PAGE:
I’ve heard it many times from many people – coworkers, friends, relatives, even celebrities on television – “Christians, what a bunch of idiots.” “People actually BELIEVE this stuff??” “Yeah, I believe in Jesus, I believe he was a groovy guy and a great teacher, but the Son of God? C’mon.” “Christianity? You’d have to be a simpleton to believe that fairy tale!”
Perhaps these detractors think Christianity is merely a fanciful lark, an avenue by which one can take the easy way out of life. After all, Christians do not have to think for themselves; they leave everything up to God. They simply numb their brains to the logical and live a life of unquestioning acceptance. How simple and convenient that must be, right? Wrong! Let me assure you that for many Christians this is not the case. For many of us, it is an on-going struggle to find a balance between our logic and our faith. To think that Christians blithely accept and never question is an uninformed and unrealistic idea perpetuated by nonbelievers and, unfortunately, even some church folk at times. (Warning: churchy terminology ahead!!) Accepting the Lord does not negate your logic and reason. You are transformed in your spirit and in your view of “the world” but, at least in my experience, the basic wiring of your brain does not change. If you were a logical individual with sound reason and intellect prior to becoming a Christian, chances are you will remain so after becoming a Christian.
Bearing in mind that most Christians I know are intellectually sound and sane, I am always surprised when a nonbeliever feels the need to point out the improbability of the Bible as if that’s something Christians have never wrestled with before. Of course we know how improbable the Bible sounds with its story of creation, Immaculate Conception, righteous vengeance, suffering, redemption, resurrection, and forgiveness. Of course we go through seasons of questioning (if we’re honest), but we have chosen this path through our God-given free will because it is a path worth taking. Nonbelievers are not intellectually superior simply because they choose not believe in the existence of an unseen God, his works or his word; likewise, Christians are not intellectually inferior because they do choose to believe and have faith in a God they cannot see. In fact, apart from the obvious, there is perhaps not much difference between the nonbeliever who devotes hours of study to substantiate his non-belief and the believer who devotes hours of study to substantiate his belief. Even non-belief can become a religion of sorts and eventually both parties are left with the same challenge in the end – they will each need an unerring faith in their “religion.” Just as the Christian cannot definitively prove the existence of God to a nonbeliever, the nonbeliever cannot definitively disprove the existence of God to the believer. Belief or non-belief is a personal journey that eventually ends with a choice and faith in that choice. Those of us who choose to become believers will need substantial faith to accept the more nebulous, spiritual teachings and promises of God. Those of us who choose to become non-believers will need a substantial amount of faith to accept that we are nothing more than another soulless primate wandering the earth.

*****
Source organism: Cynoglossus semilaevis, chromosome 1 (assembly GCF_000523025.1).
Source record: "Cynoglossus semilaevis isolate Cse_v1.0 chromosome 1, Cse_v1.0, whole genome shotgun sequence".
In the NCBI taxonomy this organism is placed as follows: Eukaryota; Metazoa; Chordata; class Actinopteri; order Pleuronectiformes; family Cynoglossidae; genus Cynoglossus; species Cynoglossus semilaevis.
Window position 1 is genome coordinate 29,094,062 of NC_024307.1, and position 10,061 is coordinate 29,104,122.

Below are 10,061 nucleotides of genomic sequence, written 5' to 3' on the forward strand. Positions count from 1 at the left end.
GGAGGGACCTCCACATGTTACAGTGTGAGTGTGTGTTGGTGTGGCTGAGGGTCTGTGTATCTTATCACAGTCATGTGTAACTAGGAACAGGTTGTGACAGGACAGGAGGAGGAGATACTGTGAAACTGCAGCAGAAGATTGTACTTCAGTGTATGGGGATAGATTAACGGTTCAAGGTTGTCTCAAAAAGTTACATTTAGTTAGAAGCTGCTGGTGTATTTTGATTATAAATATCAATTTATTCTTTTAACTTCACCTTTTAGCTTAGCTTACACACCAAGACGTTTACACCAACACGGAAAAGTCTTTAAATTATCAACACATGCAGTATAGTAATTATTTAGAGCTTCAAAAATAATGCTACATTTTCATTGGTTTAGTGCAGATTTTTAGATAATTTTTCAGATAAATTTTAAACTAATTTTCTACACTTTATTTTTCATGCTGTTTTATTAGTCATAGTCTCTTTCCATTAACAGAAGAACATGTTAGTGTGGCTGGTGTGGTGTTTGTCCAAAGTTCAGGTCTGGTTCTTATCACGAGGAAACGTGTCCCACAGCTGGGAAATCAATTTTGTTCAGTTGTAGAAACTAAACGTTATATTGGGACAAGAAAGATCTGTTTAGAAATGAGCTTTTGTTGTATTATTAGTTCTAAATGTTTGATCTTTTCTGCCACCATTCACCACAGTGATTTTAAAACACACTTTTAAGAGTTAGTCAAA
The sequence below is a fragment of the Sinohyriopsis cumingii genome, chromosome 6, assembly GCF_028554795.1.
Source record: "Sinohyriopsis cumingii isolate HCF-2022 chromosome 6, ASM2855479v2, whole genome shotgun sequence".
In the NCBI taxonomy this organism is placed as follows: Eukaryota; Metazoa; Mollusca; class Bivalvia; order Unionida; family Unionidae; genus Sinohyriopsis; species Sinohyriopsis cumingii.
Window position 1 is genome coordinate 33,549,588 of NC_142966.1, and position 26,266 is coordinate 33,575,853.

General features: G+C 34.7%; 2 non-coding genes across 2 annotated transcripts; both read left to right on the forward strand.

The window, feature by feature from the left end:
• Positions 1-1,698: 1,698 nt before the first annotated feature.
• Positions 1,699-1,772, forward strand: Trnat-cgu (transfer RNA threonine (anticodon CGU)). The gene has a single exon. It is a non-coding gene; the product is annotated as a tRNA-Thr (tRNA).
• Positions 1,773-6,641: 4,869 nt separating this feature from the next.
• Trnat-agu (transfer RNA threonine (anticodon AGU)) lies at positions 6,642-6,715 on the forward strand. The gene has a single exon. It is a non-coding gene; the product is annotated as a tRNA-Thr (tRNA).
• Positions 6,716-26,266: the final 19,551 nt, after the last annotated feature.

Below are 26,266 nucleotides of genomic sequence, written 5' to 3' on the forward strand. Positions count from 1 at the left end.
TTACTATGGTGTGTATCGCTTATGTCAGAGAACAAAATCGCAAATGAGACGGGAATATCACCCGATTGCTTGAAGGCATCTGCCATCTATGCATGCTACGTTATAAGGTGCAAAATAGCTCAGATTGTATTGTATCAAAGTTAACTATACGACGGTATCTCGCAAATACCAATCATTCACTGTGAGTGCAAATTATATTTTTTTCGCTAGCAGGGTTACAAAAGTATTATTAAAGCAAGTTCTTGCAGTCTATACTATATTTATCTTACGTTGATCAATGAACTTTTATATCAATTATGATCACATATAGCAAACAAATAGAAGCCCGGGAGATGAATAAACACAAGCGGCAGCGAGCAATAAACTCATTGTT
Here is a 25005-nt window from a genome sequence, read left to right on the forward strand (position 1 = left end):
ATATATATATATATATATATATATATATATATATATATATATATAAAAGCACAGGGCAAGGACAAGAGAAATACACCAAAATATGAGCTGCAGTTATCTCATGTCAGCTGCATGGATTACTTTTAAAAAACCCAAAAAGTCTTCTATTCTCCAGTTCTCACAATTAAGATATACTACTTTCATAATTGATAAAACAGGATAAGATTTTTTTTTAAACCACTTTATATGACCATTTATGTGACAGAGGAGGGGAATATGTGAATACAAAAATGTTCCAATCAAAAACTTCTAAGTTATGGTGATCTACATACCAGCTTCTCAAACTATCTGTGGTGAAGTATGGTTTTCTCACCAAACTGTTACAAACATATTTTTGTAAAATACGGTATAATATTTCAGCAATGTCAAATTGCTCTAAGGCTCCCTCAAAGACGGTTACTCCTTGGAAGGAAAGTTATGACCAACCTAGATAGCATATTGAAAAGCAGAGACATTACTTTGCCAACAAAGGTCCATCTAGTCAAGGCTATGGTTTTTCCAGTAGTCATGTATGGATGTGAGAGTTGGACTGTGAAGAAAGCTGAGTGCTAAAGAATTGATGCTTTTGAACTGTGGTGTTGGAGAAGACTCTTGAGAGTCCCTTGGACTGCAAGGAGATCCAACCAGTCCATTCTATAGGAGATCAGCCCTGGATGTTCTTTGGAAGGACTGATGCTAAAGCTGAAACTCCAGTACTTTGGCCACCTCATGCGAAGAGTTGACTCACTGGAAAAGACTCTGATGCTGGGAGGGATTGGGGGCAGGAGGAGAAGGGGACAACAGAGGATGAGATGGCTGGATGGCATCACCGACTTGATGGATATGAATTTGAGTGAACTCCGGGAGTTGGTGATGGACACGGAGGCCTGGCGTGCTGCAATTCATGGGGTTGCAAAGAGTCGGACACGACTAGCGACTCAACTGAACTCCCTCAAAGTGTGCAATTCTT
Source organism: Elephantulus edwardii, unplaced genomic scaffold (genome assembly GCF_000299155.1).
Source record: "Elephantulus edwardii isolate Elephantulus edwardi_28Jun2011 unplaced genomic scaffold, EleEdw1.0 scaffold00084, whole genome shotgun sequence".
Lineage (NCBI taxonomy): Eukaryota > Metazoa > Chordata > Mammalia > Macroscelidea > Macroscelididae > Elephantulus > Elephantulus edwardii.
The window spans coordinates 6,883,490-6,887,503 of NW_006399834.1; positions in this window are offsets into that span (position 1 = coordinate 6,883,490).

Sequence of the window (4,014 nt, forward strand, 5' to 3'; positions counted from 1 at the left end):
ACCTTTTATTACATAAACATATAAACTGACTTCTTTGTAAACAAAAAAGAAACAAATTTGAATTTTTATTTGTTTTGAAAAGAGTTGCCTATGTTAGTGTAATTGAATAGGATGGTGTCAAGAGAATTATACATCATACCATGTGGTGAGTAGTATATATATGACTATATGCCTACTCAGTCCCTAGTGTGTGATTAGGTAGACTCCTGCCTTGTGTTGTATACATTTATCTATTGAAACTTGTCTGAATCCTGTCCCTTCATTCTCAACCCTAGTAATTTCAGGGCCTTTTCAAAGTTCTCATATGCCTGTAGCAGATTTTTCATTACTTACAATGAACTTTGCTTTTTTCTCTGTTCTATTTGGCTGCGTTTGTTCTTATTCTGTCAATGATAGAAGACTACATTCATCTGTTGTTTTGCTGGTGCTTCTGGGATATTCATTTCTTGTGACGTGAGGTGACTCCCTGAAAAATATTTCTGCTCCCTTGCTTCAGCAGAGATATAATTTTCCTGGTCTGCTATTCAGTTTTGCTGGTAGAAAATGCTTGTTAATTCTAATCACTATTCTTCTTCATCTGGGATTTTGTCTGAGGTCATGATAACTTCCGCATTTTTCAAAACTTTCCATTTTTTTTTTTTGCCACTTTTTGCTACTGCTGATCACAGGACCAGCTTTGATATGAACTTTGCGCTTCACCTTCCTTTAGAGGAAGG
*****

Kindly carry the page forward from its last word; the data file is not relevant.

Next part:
The truth is Christianity is not easy especially if you are a generally skeptical person. I struggle with many events and concepts in the Bible. I know how they sound, but I choose to believe. I’ve tried the other way – relied on my intellect, put my faith in evolution, engaged in the “live and let live” philosophy, claimed agnosticism – none of that worked and I grew tired of feeling empty. I finally decided to take the “easy” way out – to put my faith in a Creator, a God I cannot see, one who performed miracles that challenge my logic every time I read about them; a God who asks that I live by a set of beliefs fairly unpopular with many of my peers and much of this country; a God who expects me not only to forgive but to love my enemies; a God who warns against being “of the world” while living in the world. I still have a long way to go. I struggle to get to church. I fail. I make mistakes every single day of my life and I will continue to do so.
There will always be those intellectuals who view Christians as nothing more than illogical idiots. So be it. Maybe one day, if I study diligently and pray faithfully, I can be the biggest idiot of them all.